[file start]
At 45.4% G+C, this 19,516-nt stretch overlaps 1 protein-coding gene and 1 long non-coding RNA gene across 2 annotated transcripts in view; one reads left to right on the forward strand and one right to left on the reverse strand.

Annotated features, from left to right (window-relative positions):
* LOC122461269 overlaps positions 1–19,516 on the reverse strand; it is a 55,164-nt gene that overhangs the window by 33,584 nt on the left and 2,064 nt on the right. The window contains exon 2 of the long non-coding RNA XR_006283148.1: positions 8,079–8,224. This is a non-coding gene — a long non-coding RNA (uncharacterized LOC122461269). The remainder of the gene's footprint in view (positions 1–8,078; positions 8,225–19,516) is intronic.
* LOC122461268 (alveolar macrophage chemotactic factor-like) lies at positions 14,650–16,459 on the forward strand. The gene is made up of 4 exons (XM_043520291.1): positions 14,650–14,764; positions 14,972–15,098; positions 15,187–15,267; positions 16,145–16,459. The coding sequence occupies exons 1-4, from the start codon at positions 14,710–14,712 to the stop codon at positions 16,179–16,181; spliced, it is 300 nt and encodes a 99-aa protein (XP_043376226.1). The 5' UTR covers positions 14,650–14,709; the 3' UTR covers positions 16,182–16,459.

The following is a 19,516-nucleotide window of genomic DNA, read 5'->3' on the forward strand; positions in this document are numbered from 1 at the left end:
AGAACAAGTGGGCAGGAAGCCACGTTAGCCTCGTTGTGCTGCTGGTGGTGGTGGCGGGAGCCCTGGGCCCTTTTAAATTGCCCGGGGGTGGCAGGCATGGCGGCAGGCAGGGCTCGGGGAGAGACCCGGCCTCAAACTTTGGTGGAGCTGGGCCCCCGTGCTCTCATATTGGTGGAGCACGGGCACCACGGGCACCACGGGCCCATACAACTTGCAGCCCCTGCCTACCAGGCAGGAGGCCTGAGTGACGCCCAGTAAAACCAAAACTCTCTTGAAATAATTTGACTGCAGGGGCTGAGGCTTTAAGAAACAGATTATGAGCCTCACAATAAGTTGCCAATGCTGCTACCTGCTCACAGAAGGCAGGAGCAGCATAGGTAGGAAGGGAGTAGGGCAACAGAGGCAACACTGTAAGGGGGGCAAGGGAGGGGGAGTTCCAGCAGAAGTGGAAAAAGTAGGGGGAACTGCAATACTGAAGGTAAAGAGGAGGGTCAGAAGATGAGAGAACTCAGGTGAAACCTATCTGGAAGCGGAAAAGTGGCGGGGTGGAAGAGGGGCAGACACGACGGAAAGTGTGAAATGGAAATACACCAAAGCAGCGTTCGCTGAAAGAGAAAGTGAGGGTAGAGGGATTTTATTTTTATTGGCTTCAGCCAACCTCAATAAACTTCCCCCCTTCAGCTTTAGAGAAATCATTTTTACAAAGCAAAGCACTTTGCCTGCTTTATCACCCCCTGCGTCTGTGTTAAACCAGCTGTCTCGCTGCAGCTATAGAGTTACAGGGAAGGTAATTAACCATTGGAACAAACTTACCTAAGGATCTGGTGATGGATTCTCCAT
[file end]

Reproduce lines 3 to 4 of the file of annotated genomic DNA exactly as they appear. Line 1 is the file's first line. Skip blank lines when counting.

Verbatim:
* LOC122461269 overlaps positions 1–19,516 on the reverse strand; it is a 55,164-nt gene that overhangs the window by 33,584 nt on the left and 2,064 nt on the right. The window contains exon 2 of the long non-coding RNA XR_006283148.1: positions 8,079–8,224. This is a non-coding gene — a long non-coding RNA (uncharacterized LOC122461269). The remainder of the gene's footprint in view (positions 1–8,078; positions 8,225–19,516) is intronic.
* LOC122461268 (alveolar macrophage chemotactic factor-like) lies at positions 14,650–16,459 on the forward strand. The gene is made up of 4 exons (XM_043520291.1): positions 14,650–14,764; positions 14,972–15,098; positions 15,187–15,267; positions 16,145–16,459. The coding sequence occupies exons 1-4, from the start codon at positions 14,710–14,712 to the stop codon at positions 16,179–16,181; spliced, it is 300 nt and encodes a 99-aa protein (XP_043376226.1). The 5' UTR covers positions 14,650–14,709; the 3' UTR covers positions 16,182–16,459.